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Milk and the Veal Connection

If you’ve got milk, you’ve got veal.


Veal Calves

Calves in Veal Crates

Farm Sanctuary

Few people understand how their purchase of milk is connected to the veal industry, when in fact, veal is a by-product of the dairy industry.

For female cows to produce milk, they are kept in a constant cycle of being pregnant and giving birth. While pregnant and shortly thereafter, a cow’s body is producing the hormones necessary to maximize milk production. What happens to all those baby cows? Male calves are useless for milk production and are a different breed of cattle from the ones raised for beef. Dairy cows, female and male, lack the musculature necessary to maximize profits for beef producers. About half of the female calves will become dairy cows, to replace their mothers. The other half of the females are useless to the dairy industry. So, usually on the day they are born, nearly all of the male calves and half of the female calves are taken from their mothers, to be turned into veal.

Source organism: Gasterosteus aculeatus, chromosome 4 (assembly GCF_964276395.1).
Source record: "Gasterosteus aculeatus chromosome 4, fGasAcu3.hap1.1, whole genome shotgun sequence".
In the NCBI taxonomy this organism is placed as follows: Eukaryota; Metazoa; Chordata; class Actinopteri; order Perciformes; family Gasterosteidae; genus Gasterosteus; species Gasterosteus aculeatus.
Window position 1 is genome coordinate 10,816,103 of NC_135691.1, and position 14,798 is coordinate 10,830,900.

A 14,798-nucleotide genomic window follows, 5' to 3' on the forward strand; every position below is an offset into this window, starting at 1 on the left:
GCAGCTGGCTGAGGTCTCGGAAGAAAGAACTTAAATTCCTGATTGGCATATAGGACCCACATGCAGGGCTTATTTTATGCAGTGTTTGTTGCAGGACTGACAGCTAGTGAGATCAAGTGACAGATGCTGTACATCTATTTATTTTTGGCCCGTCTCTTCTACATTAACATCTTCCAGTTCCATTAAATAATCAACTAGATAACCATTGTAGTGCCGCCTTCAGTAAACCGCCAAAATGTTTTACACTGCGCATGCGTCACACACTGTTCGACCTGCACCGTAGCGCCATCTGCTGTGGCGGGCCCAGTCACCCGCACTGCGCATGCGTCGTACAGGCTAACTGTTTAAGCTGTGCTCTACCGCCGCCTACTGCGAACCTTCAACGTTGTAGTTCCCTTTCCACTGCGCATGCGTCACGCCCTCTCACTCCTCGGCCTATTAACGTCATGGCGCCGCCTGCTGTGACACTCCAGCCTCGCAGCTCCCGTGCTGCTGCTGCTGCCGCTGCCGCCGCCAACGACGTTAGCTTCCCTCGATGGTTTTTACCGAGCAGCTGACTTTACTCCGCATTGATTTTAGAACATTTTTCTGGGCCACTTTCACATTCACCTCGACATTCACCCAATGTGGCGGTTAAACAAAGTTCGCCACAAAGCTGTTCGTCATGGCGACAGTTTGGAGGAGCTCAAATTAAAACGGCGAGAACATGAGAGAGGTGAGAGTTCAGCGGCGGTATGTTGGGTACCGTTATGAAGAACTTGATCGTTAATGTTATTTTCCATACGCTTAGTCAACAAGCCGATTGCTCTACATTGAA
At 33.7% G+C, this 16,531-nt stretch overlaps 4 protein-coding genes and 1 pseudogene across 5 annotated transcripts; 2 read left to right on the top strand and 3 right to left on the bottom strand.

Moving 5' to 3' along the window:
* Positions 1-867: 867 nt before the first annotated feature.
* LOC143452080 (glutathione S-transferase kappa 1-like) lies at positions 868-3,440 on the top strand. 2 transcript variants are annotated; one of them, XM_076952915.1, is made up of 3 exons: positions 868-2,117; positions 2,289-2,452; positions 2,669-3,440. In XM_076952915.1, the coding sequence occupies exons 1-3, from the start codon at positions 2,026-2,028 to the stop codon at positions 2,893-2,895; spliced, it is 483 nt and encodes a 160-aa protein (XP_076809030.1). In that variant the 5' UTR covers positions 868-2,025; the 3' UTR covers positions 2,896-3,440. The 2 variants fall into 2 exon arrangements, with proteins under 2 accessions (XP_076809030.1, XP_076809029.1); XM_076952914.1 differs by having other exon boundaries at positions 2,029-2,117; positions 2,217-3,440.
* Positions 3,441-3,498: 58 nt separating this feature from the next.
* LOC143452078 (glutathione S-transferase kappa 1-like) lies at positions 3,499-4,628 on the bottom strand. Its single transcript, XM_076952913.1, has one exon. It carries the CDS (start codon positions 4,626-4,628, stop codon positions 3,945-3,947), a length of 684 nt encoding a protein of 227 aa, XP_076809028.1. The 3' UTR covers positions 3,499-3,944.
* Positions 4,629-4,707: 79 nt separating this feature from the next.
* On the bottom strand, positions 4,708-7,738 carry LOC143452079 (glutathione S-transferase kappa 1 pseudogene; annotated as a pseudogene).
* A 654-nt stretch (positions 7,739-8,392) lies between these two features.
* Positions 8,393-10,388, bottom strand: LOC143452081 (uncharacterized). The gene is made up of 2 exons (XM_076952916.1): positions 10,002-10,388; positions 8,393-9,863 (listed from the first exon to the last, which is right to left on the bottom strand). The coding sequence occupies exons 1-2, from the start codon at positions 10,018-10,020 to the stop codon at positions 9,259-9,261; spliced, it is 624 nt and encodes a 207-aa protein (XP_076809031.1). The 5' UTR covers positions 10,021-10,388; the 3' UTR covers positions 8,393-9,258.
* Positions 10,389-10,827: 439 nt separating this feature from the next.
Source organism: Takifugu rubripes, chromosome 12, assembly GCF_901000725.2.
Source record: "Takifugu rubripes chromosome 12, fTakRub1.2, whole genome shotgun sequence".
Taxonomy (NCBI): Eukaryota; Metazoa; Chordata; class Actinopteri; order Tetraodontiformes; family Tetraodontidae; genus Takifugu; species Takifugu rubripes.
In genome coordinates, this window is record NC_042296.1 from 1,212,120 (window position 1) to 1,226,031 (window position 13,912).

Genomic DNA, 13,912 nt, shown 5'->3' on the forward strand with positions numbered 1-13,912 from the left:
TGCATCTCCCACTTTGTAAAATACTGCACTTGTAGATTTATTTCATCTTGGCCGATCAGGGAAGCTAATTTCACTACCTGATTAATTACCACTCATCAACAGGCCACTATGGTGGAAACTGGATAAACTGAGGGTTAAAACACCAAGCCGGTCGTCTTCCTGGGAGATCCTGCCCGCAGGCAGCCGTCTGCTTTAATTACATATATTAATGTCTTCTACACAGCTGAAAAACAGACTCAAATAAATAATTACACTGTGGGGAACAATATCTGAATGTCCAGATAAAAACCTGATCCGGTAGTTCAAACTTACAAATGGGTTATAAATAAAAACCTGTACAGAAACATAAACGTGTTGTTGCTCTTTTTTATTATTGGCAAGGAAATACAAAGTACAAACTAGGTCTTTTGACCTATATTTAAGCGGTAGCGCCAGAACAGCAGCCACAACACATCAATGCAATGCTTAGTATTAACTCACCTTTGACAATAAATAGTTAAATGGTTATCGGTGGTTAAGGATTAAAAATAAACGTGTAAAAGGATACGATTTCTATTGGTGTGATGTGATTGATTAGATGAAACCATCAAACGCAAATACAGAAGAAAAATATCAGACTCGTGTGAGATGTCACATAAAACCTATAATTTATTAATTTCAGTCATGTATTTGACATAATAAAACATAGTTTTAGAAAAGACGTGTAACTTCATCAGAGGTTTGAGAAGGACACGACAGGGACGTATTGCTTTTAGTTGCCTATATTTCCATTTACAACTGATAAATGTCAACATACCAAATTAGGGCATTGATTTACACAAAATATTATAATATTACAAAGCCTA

Calves are typically slaughtered for veal when they are 20-24 weeks old. However, calves are sometimes slaughtered when they are only a few weeks or days old, for "bob veal." "Slink veal" comes from unborn calves and is now banned for human consumption in the United States.

It may seem counterintuitive that milk, which is so connected to birth and life, is also so connected to slaughter and death. However, the animal agriculture industry is not in the business of feeding and housing animals who are not profitable.

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